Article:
The Battle of the Boulevard: The Essence of College Basketball
It's amazing how a rivalry between two small schools can remind you of the good things about college basketball.
Last night, I attended my very first "Battle of the Boulevard" at Lipscomb University. It was the 125th meeting between Lipscomb and Belmont University. The game itself was forgettable, but the experience will stick with me for a long time.
Lipscomb won 64-53 in one of the worst combined shooting performances I have ever seen. The teams combined to shoot 6-for-48 from behind the arc. That's a staggering 13 percent. In all, the teams shot roughly 35 percent from the field.
Miss after miss.
So why in the world am I glad that I went?
I remembered that college basketball isn't always about ESPN, CBS, the NCAA Tournament, and Bracketology. Out of the 300+ schools in Division I basketball, only 65 will be playing in the Big Dance.
Sometimes I get so caught up in power conferences I forget about the joy of watching basketball just for the fun of it.
Students and older fans alike were living and dying with each shot. The building was ready to explode on each Lipscomb attempt. People were so excited to be there.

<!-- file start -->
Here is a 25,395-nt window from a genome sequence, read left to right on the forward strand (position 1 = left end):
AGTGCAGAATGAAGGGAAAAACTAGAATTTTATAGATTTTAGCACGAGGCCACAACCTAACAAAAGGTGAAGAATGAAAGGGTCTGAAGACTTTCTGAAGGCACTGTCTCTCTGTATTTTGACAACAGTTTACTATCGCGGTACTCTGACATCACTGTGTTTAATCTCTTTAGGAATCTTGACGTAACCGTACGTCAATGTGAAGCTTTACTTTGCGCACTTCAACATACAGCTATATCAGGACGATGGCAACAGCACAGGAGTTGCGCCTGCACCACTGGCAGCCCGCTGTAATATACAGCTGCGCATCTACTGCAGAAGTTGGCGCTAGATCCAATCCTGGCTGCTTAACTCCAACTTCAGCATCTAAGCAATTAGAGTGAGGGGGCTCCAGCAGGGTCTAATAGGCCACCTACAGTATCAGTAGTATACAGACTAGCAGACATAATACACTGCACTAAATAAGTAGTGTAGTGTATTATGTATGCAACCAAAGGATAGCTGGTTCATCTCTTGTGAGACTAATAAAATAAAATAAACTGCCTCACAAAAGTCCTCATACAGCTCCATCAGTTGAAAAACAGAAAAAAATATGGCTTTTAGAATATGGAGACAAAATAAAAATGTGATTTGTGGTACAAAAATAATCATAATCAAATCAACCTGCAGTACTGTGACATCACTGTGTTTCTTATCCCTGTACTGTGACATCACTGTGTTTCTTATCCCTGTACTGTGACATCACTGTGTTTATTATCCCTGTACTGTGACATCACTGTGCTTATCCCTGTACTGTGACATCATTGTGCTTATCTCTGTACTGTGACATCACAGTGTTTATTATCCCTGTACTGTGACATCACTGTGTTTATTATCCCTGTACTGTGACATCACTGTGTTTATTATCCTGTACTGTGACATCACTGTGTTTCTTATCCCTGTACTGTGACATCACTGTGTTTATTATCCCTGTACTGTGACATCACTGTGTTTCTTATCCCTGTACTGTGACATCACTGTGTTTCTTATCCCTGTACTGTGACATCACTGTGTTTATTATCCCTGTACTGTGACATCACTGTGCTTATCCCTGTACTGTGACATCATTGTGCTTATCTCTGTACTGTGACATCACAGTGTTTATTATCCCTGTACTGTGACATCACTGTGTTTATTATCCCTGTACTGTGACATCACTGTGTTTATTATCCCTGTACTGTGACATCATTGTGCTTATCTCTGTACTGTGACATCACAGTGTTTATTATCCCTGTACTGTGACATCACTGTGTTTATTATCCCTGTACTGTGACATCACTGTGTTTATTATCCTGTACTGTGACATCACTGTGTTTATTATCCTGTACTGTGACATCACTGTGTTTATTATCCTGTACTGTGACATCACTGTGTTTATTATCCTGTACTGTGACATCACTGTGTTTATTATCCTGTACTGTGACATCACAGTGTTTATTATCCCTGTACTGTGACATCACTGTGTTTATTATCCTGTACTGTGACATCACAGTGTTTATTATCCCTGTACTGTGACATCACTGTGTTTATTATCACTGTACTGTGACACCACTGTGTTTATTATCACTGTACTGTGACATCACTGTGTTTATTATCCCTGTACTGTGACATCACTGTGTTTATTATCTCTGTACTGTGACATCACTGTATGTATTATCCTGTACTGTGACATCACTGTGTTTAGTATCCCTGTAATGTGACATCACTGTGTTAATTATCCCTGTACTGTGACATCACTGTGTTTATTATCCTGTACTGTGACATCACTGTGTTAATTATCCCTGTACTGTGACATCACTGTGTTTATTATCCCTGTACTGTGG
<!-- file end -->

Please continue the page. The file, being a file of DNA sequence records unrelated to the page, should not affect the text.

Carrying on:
Here's an example of what I mean.
A father and son sat in front of us last night. They both had Lipscomb gear on. It didn't matter they were cheering for a mediocre 7-7 club. What mattered was that the two of them were bonding over their love of basketball. It didn't matter that the game had no real post-season implications.
Those are the kind of moments that kid will remember the rest of his life.
I remember my mom taking me to see NAIA games as a young child. I probably had more fun watching Berea College take on Campbellsville in 1994 than I do watching games now.
I remember how excited I would get when we walked into that small packed gym. It was about the experience, not who was playing. It doesn't matter that I can't name a single player from any Berea College team. I remember laughing and cheering with my mom.
I got that same feeling last night at Lipscomb.
The point is: the national media wants to dictate to us what games should be important. We get so caught up in rankings and RPI that I'm afraid we miss out on the neat experiences that smaller colleges and universities can provide.
Sure, I'm going to watch the Florida-Kentucky game tonight. I'm still going to follow Vanderbilt as religiously as ever.
But I can promise you that I'll be at Belmont when the Battle of the Boulevard is held there later this season.
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